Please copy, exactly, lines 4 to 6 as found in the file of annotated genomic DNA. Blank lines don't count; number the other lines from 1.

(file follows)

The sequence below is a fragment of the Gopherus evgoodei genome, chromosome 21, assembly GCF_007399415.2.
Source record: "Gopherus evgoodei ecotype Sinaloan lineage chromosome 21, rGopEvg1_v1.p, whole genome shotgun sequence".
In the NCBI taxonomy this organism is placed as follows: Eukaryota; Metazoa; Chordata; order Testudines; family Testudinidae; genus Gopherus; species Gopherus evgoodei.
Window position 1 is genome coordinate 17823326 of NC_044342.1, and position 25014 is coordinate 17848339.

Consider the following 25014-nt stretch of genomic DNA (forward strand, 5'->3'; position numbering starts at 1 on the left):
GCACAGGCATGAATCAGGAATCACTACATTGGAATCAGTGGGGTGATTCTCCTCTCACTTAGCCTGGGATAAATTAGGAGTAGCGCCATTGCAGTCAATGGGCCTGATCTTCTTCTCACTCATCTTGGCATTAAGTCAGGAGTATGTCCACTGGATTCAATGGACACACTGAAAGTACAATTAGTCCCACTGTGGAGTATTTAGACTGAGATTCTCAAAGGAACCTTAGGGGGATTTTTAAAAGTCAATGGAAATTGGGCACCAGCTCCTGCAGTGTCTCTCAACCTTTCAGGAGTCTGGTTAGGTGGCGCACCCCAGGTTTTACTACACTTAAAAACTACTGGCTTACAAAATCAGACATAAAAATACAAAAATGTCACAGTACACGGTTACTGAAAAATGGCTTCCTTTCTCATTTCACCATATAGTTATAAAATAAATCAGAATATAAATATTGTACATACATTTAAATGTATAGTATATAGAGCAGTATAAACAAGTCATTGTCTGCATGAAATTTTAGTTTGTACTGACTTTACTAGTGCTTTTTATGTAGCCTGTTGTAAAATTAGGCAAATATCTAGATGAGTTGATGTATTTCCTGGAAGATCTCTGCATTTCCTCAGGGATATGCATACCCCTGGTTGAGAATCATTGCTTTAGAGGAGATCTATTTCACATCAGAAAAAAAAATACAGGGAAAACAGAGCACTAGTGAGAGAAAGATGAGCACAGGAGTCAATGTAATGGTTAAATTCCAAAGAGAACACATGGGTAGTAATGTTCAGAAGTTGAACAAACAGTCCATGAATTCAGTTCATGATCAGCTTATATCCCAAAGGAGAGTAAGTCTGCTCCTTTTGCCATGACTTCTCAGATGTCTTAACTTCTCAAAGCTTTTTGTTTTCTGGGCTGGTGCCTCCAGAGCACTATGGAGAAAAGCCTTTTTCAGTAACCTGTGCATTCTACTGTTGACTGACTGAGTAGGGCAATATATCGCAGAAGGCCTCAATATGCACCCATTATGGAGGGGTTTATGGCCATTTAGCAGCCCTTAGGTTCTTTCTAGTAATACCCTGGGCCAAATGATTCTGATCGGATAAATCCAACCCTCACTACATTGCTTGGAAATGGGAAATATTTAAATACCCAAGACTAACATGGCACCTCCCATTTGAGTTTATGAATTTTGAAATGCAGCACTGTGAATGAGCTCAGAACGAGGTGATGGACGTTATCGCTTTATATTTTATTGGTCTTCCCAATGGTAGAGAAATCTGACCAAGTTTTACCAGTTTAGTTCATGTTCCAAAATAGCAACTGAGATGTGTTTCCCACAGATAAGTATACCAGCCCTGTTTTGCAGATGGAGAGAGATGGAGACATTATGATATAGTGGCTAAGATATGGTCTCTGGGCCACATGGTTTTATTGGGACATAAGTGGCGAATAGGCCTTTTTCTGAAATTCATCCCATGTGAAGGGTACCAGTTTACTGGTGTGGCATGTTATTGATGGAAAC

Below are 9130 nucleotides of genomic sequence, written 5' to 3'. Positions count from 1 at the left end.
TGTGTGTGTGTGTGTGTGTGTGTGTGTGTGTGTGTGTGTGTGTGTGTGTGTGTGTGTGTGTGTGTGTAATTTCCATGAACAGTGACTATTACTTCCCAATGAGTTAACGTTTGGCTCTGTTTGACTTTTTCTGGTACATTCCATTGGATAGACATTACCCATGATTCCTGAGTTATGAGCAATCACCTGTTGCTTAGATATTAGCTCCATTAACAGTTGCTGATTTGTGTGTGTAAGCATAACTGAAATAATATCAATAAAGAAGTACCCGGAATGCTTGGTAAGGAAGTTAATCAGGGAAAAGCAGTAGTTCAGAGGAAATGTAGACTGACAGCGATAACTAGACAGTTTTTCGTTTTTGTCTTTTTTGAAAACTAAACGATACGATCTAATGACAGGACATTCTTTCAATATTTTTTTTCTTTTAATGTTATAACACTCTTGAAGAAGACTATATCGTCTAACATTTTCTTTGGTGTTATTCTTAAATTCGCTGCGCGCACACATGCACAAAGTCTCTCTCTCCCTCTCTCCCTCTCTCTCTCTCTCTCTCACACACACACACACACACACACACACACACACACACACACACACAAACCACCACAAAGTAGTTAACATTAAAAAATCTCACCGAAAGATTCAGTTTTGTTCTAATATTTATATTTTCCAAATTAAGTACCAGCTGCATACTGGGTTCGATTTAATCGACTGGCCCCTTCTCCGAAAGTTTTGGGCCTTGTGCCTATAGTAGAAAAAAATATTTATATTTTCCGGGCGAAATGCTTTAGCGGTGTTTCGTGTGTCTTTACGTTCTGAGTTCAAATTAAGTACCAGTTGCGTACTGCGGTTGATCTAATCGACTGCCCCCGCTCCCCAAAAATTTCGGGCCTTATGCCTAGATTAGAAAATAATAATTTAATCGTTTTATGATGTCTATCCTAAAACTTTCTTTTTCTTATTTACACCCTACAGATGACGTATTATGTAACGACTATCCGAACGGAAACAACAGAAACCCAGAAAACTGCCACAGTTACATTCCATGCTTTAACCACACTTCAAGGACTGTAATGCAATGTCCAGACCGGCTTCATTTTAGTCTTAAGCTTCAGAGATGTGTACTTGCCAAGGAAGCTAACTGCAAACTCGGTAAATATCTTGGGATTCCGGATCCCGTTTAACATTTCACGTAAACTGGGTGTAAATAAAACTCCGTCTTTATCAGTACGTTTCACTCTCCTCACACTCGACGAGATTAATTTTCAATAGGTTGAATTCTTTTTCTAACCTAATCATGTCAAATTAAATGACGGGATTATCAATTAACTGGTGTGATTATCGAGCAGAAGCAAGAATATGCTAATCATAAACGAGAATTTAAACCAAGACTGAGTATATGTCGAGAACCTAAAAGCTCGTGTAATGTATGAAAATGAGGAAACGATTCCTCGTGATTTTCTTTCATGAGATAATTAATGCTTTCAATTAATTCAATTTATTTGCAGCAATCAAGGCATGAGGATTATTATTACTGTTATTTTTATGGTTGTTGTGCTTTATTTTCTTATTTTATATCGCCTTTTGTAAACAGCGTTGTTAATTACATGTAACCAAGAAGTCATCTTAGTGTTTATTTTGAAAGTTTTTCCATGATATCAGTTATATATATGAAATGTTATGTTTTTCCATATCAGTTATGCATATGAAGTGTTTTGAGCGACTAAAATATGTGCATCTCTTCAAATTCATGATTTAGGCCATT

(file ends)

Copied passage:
Window position 1 is genome coordinate 17823326 of NC_044342.1, and position 25014 is coordinate 17848339.

Consider the following 25014-nt stretch of genomic DNA (forward strand, 5'->3'; position numbering starts at 1 on the left):
GCACAGGCATGAATCAGGAATCACTACATTGGAATCAGTGGGGTGATTCTCCTCTCACTTAGCCTGGGATAAATTAGGAGTAGCGCCATTGCAGTCAATGGGCCTGATCTTCTTCTCACTCATCTTGGCATTAAGTCAGGAGTATGTCCACTGGATTCAATGGACACACTGAAAGTACAATTAGTCCCACTGTGGAGTATTTAGACTGAGATTCTCAAAGGAACCTTAGGGGGATTTTTAAAAGTCAATGGAAATTGGGCACCAGCTCCTGCAGTGTCTCTCAACCTTTCAGGAGTCTGGTTAGGTGGCGCACCCCAGGTTTTACTACACTTAAAAACTACTGGCTTACAAAATCAGACATAAAAATACAAAAATGTCACAGTACACGGTTACTGAAAAATGGCTTCCTTTCTCATTTCACCATATAGTTATAAAATAAATCAGAATATAAATATTGTACATACATTTAAATGTATAGTATATAGAGCAGTATAAACAAGTCATTGTCTGCATGAAATTTTAGTTTGTACTGACTTTACTAGTGCTTTTTATGTAGCCTGTTGTAAAATTAGGCAAATATCTAGATGAGTTGATGTATTTCCTGGAAGATCTCTGCATTTCCTCAGGGATATGCATACCCCTGGTTGAGAATCATTGCTTTAGAGGAGATCTATTTCACATCAGAAAAAAAAATACAGGGAAAACAGAGCACTAGTGAGAGAAAGATGAGCACAGGAGTCAATGTAATGGTTAAATTCCAAAGAGAACACATGGGTAGTAATGTTCAGAAGTTGAACAAACAGTCCATGAATTCAGTTCATGATCAGCTTATATCCCAAAGGAGAGTAAGTCTGCTCCTTTTGCCATGACTTCTCAGATGTCTTAACTTCTCAAAGCTTTTTGTTTTCTGGGCTGGTGCCTCCAGAGCACTATGGAGAAAAGCCTTTTTCAGTAACCTGTGCATTCTACTGTTGACTGACTGAGTAGGGCAATATATCGCAGAAGGCCTCAATATGCACCCATTATGGAGGGGTTTATGGCCATTTAGCAGCCCTTAGGTTCTTTCTAGTAATACCCTGGGCCAAATGATTCTGATCGGATAAATCCAACCCTCACTACATTGCTTGGAAATGGGAAATATTTAAATACCCAAGACTAACATGGCACCTCCCATTTGAGTTTATGAATTTTGAAATGCAGCACTGTGAATGAGCTCAGAACGAGGTGATGGACGTTATCGCTTTATATTTTATTGGTCTTCCCAATGGTAGAGAAATCTGACCAAGTTTTACCAGTTTAGTTCATGTTCCAAAATAGCAACTGAGATGTGTTTCCCACAGATAAGTATACCAGCCCTGTTTTGCAGATGGAGAGAGATGGAGACATTATGATATAGTGGCTAAGATATGGTCTCTGGGCCACATGGTTTTATTGGGACATAAGTGGCGAATAGGCCTTTTTCTGAAATTCATCCCATGTGAAGGGTACCAGTTTACTGGTGTGGCATGTTATTGATGGAAAC